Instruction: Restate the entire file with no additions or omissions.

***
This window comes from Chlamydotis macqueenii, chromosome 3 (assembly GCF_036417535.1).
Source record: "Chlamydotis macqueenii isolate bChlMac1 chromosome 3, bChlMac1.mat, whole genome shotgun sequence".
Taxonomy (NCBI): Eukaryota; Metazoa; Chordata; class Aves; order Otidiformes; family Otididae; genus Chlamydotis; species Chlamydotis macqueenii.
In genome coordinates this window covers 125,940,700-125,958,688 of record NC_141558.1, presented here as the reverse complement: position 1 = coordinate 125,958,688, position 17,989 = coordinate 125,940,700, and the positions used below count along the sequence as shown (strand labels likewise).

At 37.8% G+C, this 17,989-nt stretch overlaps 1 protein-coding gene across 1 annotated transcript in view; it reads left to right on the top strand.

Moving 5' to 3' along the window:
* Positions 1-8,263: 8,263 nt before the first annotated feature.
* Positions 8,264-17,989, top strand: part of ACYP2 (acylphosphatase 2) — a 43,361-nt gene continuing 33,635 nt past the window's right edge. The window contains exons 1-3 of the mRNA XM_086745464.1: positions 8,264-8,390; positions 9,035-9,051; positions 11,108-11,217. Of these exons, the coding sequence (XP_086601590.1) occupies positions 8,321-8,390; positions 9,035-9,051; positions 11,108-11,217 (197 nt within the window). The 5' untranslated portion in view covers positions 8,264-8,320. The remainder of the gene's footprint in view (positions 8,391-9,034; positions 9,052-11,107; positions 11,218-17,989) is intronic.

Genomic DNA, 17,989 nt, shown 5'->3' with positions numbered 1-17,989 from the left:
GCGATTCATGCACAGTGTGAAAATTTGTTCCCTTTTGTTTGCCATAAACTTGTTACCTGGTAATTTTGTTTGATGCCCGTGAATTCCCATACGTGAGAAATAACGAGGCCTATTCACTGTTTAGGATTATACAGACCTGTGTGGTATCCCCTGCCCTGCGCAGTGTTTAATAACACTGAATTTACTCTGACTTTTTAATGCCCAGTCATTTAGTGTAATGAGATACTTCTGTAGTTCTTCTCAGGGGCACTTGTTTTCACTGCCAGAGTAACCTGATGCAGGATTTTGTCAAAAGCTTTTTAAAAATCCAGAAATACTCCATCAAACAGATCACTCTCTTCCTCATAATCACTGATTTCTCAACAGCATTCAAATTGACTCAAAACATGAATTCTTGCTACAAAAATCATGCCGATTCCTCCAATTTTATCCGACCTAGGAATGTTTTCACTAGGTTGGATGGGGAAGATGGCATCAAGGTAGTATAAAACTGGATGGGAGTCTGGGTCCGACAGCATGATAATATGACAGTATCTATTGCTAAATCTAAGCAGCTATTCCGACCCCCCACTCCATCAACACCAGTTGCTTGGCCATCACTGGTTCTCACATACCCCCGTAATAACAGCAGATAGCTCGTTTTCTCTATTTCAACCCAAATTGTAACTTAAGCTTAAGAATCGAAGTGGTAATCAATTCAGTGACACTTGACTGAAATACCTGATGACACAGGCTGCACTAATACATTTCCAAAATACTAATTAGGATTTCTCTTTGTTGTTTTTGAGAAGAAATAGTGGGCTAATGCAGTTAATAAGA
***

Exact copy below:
This window comes from Chlamydotis macqueenii, chromosome 3 (assembly GCF_036417535.1).
Source record: "Chlamydotis macqueenii isolate bChlMac1 chromosome 3, bChlMac1.mat, whole genome shotgun sequence".
Taxonomy (NCBI): Eukaryota; Metazoa; Chordata; class Aves; order Otidiformes; family Otididae; genus Chlamydotis; species Chlamydotis macqueenii.
In genome coordinates this window covers 125,940,700-125,958,688 of record NC_141558.1, presented here as the reverse complement: position 1 = coordinate 125,958,688, position 17,989 = coordinate 125,940,700, and the positions used below count along the sequence as shown (strand labels likewise).

At 37.8% G+C, this 17,989-nt stretch overlaps 1 protein-coding gene across 1 annotated transcript in view; it reads left to right on the top strand.

Moving 5' to 3' along the window:
* Positions 1-8,263: 8,263 nt before the first annotated feature.
* Positions 8,264-17,989, top strand: part of ACYP2 (acylphosphatase 2) — a 43,361-nt gene continuing 33,635 nt past the window's right edge. The window contains exons 1-3 of the mRNA XM_086745464.1: positions 8,264-8,390; positions 9,035-9,051; positions 11,108-11,217. Of these exons, the coding sequence (XP_086601590.1) occupies positions 8,321-8,390; positions 9,035-9,051; positions 11,108-11,217 (197 nt within the window). The 5' untranslated portion in view covers positions 8,264-8,320. The remainder of the gene's footprint in view (positions 8,391-9,034; positions 9,052-11,107; positions 11,218-17,989) is intronic.

Genomic DNA, 17,989 nt, shown 5'->3' with positions numbered 1-17,989 from the left:
GCGATTCATGCACAGTGTGAAAATTTGTTCCCTTTTGTTTGCCATAAACTTGTTACCTGGTAATTTTGTTTGATGCCCGTGAATTCCCATACGTGAGAAATAACGAGGCCTATTCACTGTTTAGGATTATACAGACCTGTGTGGTATCCCCTGCCCTGCGCAGTGTTTAATAACACTGAATTTACTCTGACTTTTTAATGCCCAGTCATTTAGTGTAATGAGATACTTCTGTAGTTCTTCTCAGGGGCACTTGTTTTCACTGCCAGAGTAACCTGATGCAGGATTTTGTCAAAAGCTTTTTAAAAATCCAGAAATACTCCATCAAACAGATCACTCTCTTCCTCATAATCACTGATTTCTCAACAGCATTCAAATTGACTCAAAACATGAATTCTTGCTACAAAAATCATGCCGATTCCTCCAATTTTATCCGACCTAGGAATGTTTTCACTAGGTTGGATGGGGAAGATGGCATCAAGGTAGTATAAAACTGGATGGGAGTCTGGGTCCGACAGCATGATAATATGACAGTATCTATTGCTAAATCTAAGCAGCTATTCCGACCCCCCACTCCATCAACACCAGTTGCTTGGCCATCACTGGTTCTCACATACCCCCGTAATAACAGCAGATAGCTCGTTTTCTCTATTTCAACCCAAATTGTAACTTAAGCTTAAGAATCGAAGTGGTAATCAATTCAGTGACACTTGACTGAAATACCTGATGACACAGGCTGCACTAATACATTTCCAAAATACTAATTAGGATTTCTCTTTGTTGTTTTTGAGAAGAAATAGTGGGCTAATGCAGTTAATAAGA